This is a mineral which is naturally found in water, plants, soil, rocks and air. It is an important element for bones and teeth which makes it strong. Fluoride helps building enamel, the outer layer of teeth which in turn prevents cavities and gum disease. In many cities, fluoride is added to the tap water. If not, then try to give supplements in consultation with your paediatrician. At 6 months give little water in a straw cup or sipper for the baby when you start weaning the baby to solid food if your tap water has added fluoride in it.
Use of teething implements
Avoid using any tools to lessen the discomfort or easing pain during teething. Teething gels and tablets contain plant poison belladonna and benzocaine. These two chemicals are used to numb the pain, but they have side effects and should not be used. Avoid using amber teething necklaces also. Necklaces pose a risk of strangulation when placed around the neck, and is a potential choking hazard. We do not know for sure about its benefits.
Taking care of the baby’s teeth
Brush baby’s teeth twice a day. Once your baby has even one tooth, put a tiny amount of paste on the baby brush and brush the tooth. Make sure that the baby does not go to sleep for the night with milk or juice bottle in the mouth. See that before you tuck in the baby for the night, you have wiped his mouth with a clean wet wash cloth. Brush the teeth with a toothpaste as much as a rice’s grain. Do the same when you give a first feed in the morning. When your child is 3 years old, he should be able to hold the brush and use it with a pea sized amount of toothpaste. He should also be taught to spit out the paste and clean the mouth with water. Till your child is 6 years, this should be done by the adult. You should supervise brushing of teeth till the child is about 7 or 8. Brushing teeth requires eye hand coordination, which comes with age and ability. If you take proper care of baby’s teeth, they will be less prone to cavities. Oral hygiene is important not only for dental problems, it reduces the risks for other ailments also.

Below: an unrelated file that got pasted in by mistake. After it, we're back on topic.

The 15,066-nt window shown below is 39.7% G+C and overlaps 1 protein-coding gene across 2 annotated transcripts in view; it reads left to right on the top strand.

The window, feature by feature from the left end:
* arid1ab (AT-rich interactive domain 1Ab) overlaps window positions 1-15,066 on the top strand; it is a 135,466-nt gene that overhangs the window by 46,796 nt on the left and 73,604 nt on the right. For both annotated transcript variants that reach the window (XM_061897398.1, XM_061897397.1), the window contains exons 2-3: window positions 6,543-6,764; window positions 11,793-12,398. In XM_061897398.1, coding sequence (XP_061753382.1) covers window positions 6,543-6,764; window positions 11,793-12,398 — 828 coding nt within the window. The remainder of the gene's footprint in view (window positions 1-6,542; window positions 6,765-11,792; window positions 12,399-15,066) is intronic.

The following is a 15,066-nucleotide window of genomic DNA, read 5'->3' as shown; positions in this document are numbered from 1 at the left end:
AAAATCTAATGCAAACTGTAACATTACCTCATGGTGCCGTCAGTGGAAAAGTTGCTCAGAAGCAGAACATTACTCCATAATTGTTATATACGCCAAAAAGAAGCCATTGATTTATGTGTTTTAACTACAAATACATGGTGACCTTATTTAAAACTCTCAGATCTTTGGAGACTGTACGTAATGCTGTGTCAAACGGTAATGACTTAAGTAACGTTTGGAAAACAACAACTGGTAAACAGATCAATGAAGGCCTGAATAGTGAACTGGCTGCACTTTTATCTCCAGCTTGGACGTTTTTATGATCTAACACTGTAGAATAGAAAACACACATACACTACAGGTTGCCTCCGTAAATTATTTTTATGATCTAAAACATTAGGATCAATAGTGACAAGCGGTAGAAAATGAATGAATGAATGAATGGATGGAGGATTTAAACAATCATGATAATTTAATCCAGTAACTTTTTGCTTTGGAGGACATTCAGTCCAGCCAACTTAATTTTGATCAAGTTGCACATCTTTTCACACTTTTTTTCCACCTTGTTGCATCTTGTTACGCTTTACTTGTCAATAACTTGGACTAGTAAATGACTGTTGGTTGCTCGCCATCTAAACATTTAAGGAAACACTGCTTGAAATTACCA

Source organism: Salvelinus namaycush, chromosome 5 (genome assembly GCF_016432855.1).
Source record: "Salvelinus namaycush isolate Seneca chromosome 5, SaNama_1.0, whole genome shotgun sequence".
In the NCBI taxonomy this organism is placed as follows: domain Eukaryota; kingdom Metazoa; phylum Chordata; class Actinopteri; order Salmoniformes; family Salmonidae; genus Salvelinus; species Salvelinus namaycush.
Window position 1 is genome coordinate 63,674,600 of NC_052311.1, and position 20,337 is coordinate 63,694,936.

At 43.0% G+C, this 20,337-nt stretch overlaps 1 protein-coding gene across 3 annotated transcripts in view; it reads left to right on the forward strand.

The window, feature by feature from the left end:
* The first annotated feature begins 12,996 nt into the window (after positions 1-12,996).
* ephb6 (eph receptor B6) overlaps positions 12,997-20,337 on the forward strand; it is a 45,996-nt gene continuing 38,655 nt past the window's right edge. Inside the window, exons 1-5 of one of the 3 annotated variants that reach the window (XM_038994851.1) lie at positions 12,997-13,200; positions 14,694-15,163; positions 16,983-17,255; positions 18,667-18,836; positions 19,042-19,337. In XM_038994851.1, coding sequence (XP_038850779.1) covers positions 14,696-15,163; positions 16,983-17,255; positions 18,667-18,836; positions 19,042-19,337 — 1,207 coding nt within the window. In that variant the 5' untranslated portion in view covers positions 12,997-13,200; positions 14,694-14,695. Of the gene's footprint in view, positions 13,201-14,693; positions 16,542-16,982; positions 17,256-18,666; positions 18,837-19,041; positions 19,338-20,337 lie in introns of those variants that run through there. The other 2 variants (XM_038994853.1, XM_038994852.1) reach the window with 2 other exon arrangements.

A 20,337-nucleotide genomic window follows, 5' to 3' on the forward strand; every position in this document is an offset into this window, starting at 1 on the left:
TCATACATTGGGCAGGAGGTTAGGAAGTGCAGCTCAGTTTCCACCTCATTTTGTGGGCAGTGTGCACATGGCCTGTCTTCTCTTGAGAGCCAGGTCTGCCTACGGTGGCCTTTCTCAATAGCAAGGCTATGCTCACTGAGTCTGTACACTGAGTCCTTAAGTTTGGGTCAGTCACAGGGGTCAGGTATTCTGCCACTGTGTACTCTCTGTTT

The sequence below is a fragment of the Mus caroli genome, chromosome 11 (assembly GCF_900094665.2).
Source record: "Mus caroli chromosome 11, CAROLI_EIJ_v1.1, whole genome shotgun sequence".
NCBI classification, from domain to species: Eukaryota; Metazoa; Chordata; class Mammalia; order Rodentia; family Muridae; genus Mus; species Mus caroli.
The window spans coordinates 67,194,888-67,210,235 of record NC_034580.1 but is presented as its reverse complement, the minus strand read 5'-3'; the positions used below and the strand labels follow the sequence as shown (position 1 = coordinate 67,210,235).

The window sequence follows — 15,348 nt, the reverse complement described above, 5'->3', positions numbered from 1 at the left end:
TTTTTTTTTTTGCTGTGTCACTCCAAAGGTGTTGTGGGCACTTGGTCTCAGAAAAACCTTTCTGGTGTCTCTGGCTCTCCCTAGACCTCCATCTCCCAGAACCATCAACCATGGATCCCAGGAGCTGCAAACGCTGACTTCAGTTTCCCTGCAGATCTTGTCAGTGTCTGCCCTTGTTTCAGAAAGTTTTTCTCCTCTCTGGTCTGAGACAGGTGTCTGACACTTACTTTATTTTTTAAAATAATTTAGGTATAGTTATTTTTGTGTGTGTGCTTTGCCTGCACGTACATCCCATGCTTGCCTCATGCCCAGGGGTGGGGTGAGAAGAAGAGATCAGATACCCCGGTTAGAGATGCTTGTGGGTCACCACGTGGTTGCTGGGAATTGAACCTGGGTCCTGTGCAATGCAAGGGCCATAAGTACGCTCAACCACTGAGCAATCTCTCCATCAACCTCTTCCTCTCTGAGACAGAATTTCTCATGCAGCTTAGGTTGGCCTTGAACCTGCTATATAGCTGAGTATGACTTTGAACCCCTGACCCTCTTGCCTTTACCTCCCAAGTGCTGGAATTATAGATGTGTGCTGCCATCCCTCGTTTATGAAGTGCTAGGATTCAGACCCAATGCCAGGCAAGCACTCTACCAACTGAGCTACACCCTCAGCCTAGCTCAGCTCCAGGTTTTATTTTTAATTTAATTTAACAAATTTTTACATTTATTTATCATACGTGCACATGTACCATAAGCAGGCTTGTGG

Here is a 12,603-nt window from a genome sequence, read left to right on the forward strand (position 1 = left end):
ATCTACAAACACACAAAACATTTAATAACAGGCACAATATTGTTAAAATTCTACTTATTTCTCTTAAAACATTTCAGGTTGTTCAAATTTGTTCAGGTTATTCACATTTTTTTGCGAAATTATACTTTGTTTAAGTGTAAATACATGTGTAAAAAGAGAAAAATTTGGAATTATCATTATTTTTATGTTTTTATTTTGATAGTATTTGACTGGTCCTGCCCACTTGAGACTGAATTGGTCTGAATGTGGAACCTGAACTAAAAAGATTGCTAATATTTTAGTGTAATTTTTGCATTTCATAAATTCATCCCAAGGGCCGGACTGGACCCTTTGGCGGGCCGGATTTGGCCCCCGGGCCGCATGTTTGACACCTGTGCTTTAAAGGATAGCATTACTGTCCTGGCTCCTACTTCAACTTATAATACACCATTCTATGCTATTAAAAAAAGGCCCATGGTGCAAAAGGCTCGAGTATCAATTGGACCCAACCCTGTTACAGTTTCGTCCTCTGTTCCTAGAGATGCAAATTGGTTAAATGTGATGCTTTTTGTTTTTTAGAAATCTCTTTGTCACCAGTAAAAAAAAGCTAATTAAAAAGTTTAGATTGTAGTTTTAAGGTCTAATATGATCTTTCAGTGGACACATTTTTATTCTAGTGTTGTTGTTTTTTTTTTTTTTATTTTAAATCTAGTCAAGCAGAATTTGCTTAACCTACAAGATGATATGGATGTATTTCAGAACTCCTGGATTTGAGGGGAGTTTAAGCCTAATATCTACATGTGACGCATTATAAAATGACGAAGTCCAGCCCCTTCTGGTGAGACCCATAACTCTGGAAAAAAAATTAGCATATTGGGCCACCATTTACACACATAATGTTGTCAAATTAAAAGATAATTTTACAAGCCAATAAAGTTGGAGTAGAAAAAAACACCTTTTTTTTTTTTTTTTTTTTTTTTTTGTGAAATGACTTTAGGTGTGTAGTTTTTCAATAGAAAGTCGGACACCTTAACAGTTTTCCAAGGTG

Baby’s first visit to the dentist
It is a good idea to introduce your baby to the dentist and to his office. The dentist will make friends with your child and it will help in building a positive relationship which will be of use in later years when your child will require dental help during childhood and youth. Even before the first tooth erupts, your child should be taken to the dentist’s office. He should be made familiar with the dentist’s chair. Your paediatric dentist will see if there the teeth are developing normally, or if any guidance is needed for the teeth to come out properly. If you do not have any paediatric dentist in your area, then you can ask your medical practitioner to suggest one.
The dentist also will help in guidance for thumb sucking and its effect on teeth alignment.